Stealing an idea from @TashaA, I thought I would do it in both Python and Alteryx from first principles. A quick shout out to MathAPI, a handy site used to render all the LaTeX to SVG.

So let's start by reviewing how to create a cubic spline and then build it up. I chose to use the algorithm as described in Wikiversity, specifically with type II simple boundary conditions. I'm not going through the maths but will define the steps to build the spline.

## Building a Tridiagonal Matrix and Vector

The first step is, given an *X* array and a *Y* array of equal length *n* (greater than 2), we want to build a *tridiagonal matrix* which we will then solve to produce the coefficients for the piece-wise spline. The goal of the spline is that it hits every point *(x, y)* and that the first and second derivatives match at these points too.

Sticking with the notation in the paper, let's define `H`

to be an `n-1`

length array of the differences in `X`

:

for * *

A tridiagonal matrix is a square matrix where all values except for the main diagonal and first diagonals below and above this. For example:

```
1 2 0 0
2 3 2 0
0 2 3 2
0 0 2 1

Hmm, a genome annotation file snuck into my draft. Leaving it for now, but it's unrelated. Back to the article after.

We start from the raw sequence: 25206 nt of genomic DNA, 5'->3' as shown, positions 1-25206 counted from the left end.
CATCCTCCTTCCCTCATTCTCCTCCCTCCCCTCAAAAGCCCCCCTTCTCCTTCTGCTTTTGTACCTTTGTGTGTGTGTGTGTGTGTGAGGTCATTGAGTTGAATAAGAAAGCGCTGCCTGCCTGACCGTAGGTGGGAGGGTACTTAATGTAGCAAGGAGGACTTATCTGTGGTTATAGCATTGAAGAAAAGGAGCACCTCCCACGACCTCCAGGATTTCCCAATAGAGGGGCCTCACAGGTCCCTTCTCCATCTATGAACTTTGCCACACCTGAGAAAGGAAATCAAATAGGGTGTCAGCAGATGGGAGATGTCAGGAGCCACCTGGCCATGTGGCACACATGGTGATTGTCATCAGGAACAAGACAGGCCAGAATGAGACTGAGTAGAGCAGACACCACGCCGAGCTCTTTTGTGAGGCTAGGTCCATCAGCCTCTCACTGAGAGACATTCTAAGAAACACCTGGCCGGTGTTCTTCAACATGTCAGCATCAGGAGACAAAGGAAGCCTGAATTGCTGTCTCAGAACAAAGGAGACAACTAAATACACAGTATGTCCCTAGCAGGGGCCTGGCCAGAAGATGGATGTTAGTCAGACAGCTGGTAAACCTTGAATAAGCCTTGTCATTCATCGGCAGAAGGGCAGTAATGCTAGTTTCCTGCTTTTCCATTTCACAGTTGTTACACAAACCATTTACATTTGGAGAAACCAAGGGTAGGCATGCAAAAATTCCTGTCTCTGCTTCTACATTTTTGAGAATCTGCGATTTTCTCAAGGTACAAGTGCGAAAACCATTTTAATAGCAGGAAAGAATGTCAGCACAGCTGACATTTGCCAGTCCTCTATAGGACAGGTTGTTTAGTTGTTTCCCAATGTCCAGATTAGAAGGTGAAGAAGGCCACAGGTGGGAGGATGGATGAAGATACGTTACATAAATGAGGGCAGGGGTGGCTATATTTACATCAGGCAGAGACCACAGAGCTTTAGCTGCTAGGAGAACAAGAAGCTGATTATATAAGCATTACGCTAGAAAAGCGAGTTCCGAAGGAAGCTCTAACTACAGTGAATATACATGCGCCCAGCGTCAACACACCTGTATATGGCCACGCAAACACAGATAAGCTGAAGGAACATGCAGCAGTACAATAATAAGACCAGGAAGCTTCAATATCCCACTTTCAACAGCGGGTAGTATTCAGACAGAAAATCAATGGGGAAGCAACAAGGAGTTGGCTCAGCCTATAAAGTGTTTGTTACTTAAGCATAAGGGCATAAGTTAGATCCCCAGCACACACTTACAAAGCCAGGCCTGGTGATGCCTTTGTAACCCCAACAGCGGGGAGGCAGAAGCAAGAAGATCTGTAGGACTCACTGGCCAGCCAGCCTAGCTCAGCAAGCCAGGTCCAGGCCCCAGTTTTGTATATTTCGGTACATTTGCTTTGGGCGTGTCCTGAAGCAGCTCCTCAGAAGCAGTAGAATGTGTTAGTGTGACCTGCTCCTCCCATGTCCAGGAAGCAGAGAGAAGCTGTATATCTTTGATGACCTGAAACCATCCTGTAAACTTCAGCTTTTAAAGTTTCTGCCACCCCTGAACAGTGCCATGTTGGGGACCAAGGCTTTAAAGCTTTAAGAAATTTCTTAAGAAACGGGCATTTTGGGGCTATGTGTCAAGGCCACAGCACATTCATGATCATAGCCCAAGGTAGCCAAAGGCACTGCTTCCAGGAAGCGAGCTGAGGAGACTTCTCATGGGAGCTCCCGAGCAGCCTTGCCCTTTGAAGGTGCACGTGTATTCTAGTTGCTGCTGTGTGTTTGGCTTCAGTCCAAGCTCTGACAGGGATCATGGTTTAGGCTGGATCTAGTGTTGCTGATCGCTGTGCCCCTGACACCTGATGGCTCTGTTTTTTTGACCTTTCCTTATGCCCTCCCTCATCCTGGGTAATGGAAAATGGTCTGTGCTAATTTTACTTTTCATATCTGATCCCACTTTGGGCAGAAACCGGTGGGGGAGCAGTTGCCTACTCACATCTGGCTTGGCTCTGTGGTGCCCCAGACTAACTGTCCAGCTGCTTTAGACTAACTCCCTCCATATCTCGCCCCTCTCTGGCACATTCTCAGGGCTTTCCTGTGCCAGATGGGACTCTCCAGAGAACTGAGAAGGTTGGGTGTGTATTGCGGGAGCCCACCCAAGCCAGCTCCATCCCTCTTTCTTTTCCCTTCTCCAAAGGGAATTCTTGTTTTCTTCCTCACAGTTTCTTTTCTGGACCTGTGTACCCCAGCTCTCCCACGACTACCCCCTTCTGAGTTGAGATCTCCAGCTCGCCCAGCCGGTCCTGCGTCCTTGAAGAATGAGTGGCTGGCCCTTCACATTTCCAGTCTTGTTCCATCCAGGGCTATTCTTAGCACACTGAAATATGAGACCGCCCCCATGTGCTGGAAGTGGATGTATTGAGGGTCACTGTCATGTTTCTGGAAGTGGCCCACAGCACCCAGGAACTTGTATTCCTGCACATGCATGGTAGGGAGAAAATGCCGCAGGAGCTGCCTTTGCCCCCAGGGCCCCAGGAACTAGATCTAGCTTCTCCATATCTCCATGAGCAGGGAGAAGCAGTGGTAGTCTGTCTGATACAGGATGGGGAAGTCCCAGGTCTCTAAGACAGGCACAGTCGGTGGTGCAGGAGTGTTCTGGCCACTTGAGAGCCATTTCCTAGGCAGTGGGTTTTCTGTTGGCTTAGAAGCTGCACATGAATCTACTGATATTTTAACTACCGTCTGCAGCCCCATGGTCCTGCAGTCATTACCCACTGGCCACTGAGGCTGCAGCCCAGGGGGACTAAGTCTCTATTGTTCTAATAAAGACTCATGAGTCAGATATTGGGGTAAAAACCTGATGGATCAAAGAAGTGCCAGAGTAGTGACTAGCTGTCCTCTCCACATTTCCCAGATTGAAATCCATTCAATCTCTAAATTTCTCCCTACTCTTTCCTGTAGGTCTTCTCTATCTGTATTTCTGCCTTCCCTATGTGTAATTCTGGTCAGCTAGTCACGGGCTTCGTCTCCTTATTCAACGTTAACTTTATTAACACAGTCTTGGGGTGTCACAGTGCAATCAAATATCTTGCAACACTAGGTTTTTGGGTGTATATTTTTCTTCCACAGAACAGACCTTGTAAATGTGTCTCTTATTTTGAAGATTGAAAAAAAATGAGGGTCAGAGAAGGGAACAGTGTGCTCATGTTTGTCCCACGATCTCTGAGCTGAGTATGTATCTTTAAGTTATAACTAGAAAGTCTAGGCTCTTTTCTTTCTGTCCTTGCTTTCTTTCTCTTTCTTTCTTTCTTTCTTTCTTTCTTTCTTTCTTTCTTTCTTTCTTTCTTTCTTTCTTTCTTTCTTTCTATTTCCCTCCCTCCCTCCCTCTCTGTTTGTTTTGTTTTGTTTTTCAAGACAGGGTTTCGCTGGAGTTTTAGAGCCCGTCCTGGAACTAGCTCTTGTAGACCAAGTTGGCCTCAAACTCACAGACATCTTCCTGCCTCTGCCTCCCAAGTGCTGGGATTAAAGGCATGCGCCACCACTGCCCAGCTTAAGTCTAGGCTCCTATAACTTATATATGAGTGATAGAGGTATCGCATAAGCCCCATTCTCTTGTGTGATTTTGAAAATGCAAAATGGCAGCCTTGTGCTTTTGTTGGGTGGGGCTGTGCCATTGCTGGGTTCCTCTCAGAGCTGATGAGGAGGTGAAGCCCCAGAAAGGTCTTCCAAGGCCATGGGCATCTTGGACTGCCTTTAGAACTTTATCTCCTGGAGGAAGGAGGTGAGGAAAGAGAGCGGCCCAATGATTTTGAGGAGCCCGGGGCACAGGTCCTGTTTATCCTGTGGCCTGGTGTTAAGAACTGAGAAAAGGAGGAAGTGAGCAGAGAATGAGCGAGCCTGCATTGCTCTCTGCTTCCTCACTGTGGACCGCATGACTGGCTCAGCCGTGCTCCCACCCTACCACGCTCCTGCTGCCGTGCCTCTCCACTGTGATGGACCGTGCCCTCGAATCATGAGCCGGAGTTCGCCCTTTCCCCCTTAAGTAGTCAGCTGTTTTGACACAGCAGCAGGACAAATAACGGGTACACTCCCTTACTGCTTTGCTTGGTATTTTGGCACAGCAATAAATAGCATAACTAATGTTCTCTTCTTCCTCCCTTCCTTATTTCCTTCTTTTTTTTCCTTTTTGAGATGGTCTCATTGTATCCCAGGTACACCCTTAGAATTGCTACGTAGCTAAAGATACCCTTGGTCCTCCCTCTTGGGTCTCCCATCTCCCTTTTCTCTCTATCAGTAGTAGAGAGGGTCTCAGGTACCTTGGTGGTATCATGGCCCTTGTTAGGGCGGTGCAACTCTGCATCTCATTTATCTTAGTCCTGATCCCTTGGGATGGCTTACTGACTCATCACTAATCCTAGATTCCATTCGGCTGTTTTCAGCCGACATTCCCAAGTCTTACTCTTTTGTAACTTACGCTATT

```

One advantage of a tridiagonal matrix is that they are fairly straightforward to invert and solve linear equations based on them. For the sake of coding up the algorithm - let's define `B`

to be the `n`

length array holding the diagonal elements, `A`

to be the `n-1`

length array of the diagonal above this and `C`

to be the `n-1`

length array of the diagonal below:

```
b0 c0 0 0
a0 b1 c1 0
0 a1 b2 c2
0 0 a2 b3
```

Please note the indexes here are different from those used in the Wikiversity article, as they align with a standard array starting at 0. For the spline, these are arrays given by:

for

for

for

Using the simple boundary condition that the second derivative is equal to 0 at the end, gives the values for c_{0} and a_{n-2} both equal to 0. This can easily be coded up in Python:

```
from typing import Tuple, List
def compute_changes(x: List[float]) -> List[float]:
return [x[i+1] - x[i] for i in range(len(x) - 1)]
def create_tridiagonalmatrix(n: int, h: List[float]) -> Tuple[List[float], List[float], List[float]]:
A = [h[i] / (h[i] + h[i + 1]) for i in range(n - 2)] + [0]
B = [2] * n
C = [0] + [h[i + 1] / (h[i] + h[i + 1]) for i in range(n - 2)]
return A, B, C
```

The next step is to compute the right-hand side of the equation. This will be an array of length `n`

. For notation, let's call this `D`

(the same as in the Wikiversity article):

for

Implementing this in Python looks like:

```
def create_target(n: int, h: List[float], y: List[float]):
return [0] + [6 * ((y[i + 1] - y[i]) / h[i] - (y[i] - y[i - 1]) / h[i - 1]) / (h[i] + h[i-1]) for i in range(1, n - 1)] + [0]
```

## Solving the Tridiagonal Equation